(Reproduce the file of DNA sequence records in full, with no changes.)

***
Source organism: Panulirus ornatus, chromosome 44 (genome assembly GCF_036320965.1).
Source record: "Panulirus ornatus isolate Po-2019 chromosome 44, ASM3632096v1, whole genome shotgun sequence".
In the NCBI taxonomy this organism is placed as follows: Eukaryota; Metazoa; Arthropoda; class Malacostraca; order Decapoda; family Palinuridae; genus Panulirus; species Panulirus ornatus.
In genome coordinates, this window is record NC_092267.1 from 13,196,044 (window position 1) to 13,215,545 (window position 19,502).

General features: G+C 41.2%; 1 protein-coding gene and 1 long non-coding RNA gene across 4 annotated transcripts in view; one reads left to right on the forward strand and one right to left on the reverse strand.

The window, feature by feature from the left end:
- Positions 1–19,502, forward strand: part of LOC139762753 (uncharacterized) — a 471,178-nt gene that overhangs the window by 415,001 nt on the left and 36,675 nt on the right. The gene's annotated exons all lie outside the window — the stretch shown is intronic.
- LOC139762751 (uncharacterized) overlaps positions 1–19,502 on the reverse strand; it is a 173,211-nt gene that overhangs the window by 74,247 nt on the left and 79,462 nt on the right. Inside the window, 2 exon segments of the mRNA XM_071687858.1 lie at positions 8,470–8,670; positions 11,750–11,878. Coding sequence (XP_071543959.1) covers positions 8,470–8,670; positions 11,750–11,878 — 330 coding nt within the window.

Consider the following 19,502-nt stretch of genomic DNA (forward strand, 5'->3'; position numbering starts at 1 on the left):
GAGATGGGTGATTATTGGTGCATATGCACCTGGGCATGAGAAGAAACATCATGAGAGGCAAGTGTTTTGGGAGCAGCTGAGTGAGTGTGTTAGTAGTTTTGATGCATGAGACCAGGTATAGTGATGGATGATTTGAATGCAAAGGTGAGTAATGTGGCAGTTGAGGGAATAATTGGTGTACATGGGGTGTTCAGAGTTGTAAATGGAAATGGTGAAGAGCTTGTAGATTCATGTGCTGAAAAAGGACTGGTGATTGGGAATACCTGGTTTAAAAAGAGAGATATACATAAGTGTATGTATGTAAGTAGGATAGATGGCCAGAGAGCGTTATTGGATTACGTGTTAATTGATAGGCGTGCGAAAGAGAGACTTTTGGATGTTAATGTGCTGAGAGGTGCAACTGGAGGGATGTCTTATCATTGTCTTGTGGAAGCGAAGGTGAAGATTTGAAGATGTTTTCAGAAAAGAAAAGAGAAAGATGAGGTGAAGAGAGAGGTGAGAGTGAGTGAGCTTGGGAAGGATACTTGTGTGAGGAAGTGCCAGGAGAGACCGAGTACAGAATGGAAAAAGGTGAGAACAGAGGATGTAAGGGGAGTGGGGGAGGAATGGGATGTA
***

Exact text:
Source organism: Panulirus ornatus, chromosome 44 (genome assembly GCF_036320965.1).
Source record: "Panulirus ornatus isolate Po-2019 chromosome 44, ASM3632096v1, whole genome shotgun sequence".
In the NCBI taxonomy this organism is placed as follows: Eukaryota; Metazoa; Arthropoda; class Malacostraca; order Decapoda; family Palinuridae; genus Panulirus; species Panulirus ornatus.
In genome coordinates, this window is record NC_092267.1 from 13,196,044 (window position 1) to 13,215,545 (window position 19,502).

General features: G+C 41.2%; 1 protein-coding gene and 1 long non-coding RNA gene across 4 annotated transcripts in view; one reads left to right on the forward strand and one right to left on the reverse strand.

The window, feature by feature from the left end:
- Positions 1–19,502, forward strand: part of LOC139762753 (uncharacterized) — a 471,178-nt gene that overhangs the window by 415,001 nt on the left and 36,675 nt on the right. The gene's annotated exons all lie outside the window — the stretch shown is intronic.
- LOC139762751 (uncharacterized) overlaps positions 1–19,502 on the reverse strand; it is a 173,211-nt gene that overhangs the window by 74,247 nt on the left and 79,462 nt on the right. Inside the window, 2 exon segments of the mRNA XM_071687858.1 lie at positions 8,470–8,670; positions 11,750–11,878. Coding sequence (XP_071543959.1) covers positions 8,470–8,670; positions 11,750–11,878 — 330 coding nt within the window.

Consider the following 19,502-nt stretch of genomic DNA (forward strand, 5'->3'; position numbering starts at 1 on the left):
GAGATGGGTGATTATTGGTGCATATGCACCTGGGCATGAGAAGAAACATCATGAGAGGCAAGTGTTTTGGGAGCAGCTGAGTGAGTGTGTTAGTAGTTTTGATGCATGAGACCAGGTATAGTGATGGATGATTTGAATGCAAAGGTGAGTAATGTGGCAGTTGAGGGAATAATTGGTGTACATGGGGTGTTCAGAGTTGTAAATGGAAATGGTGAAGAGCTTGTAGATTCATGTGCTGAAAAAGGACTGGTGATTGGGAATACCTGGTTTAAAAAGAGAGATATACATAAGTGTATGTATGTAAGTAGGATAGATGGCCAGAGAGCGTTATTGGATTACGTGTTAATTGATAGGCGTGCGAAAGAGAGACTTTTGGATGTTAATGTGCTGAGAGGTGCAACTGGAGGGATGTCTTATCATTGTCTTGTGGAAGCGAAGGTGAAGATTTGAAGATGTTTTCAGAAAAGAAAAGAGAAAGATGAGGTGAAGAGAGAGGTGAGAGTGAGTGAGCTTGGGAAGGATACTTGTGTGAGGAAGTGCCAGGAGAGACCGAGTACAGAATGGAAAAAGGTGAGAACAGAGGATGTAAGGGGAGTGGGGGAGGAATGGGATGTA